Thou art a flesh-monger, a fool and a coward.
Methinks’t thou art a general offence and every man should beat thee.
I desire we may be better strangers.
Thou damned and luxurious mountain goat.
The tartness of his face sours ripe grapes.
Thou mis-shapen dick!
Peace, ye fat guts!
You mouldy rogue
A fusty nut with no kernel.
Thou art a base, proud, shallow, beggarly, three-suited, hundred-pound, filthy worsted-stocking knave; a lily-liver'd, action-taking, whoreson, glass-gazing, superserviceable, finical rogue; one-trunk-inheriting slave; one that wouldst be a bawd in way of good service, and art nothing but the composition of a knave, beggar, coward, pandar, and the son and heir of a mungril bitch.
Strangely the essay I wrote delirious in the early hours of Monday morning turned out to be the best I have written yet (according to my supervisor haha) - who’d have thought it?
Yesterday was ridiculously busy. I was dreading having both a dissertation supervision + a tragedy supervision within two hours of one another, but surprisingly I felt so uplifted after both of them. Well, uplifted and exhausted (I was in bed by 9pm).
I met my dissertation supervisor for the first time yesterday, and she is so great - I’m actually really excited to get stuck into work for it now that I have been reassured that the ideas I have are good and interesting.
But yes - for the next 3 weeks we will be looking into what it means to study ‘Shakespearean Tragedy’. This week it’s the 'Big Four’: Macbeth, Hamlet, Othello & King Lear. Due to the awful weather outside I’ve decided to have a Girton library day - hope everyone has a wonderful day!
Bates Motel is basically a Shakespearean tragedy at this point. Like, yeah, you go see Hamlet or King Lear but, ultimately, you get how this shit at all ends. And it does not end well. It’s simply all about counting down to the doom.
Dylan sincerely trying to assure everyone that “it will all be OK in the end” and perhaps honestly believing it is truly one of the saddest images on TV, ever, though.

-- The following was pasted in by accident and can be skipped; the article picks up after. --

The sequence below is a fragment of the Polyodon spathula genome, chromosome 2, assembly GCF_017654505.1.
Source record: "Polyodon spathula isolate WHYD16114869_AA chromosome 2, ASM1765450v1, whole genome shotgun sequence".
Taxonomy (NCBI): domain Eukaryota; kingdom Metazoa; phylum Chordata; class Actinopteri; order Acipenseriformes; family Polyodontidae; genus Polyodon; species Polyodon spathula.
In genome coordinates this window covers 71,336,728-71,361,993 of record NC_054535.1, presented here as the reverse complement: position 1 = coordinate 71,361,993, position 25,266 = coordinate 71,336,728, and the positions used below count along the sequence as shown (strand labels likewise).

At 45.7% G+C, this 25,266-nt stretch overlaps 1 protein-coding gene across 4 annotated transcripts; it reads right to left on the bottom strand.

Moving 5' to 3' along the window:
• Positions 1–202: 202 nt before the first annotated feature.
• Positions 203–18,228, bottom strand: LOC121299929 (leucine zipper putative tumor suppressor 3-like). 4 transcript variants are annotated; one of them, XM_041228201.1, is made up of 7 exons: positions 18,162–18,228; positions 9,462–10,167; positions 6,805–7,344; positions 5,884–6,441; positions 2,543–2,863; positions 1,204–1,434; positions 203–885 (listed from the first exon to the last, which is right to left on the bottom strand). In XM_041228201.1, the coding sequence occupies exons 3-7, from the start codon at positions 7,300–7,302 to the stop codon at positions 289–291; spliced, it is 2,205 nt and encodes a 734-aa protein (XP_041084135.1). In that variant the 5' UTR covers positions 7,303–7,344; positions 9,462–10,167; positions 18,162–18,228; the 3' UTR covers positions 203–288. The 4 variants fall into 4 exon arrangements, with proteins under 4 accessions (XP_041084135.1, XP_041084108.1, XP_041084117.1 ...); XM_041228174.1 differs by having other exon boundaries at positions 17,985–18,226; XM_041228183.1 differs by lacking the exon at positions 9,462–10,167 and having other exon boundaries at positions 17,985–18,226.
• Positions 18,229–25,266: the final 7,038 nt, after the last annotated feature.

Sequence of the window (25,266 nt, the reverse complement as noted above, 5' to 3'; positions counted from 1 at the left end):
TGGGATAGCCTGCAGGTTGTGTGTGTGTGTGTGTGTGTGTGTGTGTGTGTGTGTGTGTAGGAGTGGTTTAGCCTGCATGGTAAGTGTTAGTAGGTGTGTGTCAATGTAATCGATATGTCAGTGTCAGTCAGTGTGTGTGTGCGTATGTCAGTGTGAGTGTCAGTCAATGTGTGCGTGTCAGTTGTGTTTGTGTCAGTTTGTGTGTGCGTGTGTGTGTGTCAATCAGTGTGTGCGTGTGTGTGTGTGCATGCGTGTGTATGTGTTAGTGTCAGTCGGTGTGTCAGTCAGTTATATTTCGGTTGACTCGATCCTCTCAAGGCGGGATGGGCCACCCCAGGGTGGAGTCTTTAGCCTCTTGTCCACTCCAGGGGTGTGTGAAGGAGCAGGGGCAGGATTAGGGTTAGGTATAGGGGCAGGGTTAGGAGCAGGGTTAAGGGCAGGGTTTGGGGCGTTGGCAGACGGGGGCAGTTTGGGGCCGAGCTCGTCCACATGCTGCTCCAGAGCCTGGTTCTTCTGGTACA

He did not trust Shakespeare. Tragedy had always terrified him with its blunt, raw stops and starts, its elegant language and bloody endings and calm revivals. A sense of apocalypse followed by an ordinary morning. Horatio and Fortinbras playing chess in a drafty, velvet-hung room, yawning and patient, good men left over to fight a good fight, ignorant enough to survive. And there was always a Cassio left over, bruised but energetic, and Kent dazed with the past but optimistic enough to take on the future, the long rise of history. He leafed through the book, not letting his eyes linger too long on anything: ‘But yet thou art my flesh, my blood, my daughter;/ Or rather a disease that’s in my flesh…’ 'Hang him instantly. Pluck out his eyes…’ 'My sickness grows upon me…’ Making so much out of death! So much out of life! He felt a little sick himself, closing the book. No, it did no good. It was pointless to think about death, about life. Getting through the day… The day was a part of the enormous, indecipherable granite block of his life, which he had to chip at, chew at, tease and plead with, having no instruments sharp or powerful enough to do what another man might do with one blow; love, sex, money… The future. But at least his car worked, it started at least–wasn’t that a good omen? A chip the size of a splinter off that great granite block, a tombstone of a block with his name on it: the car starting this morning.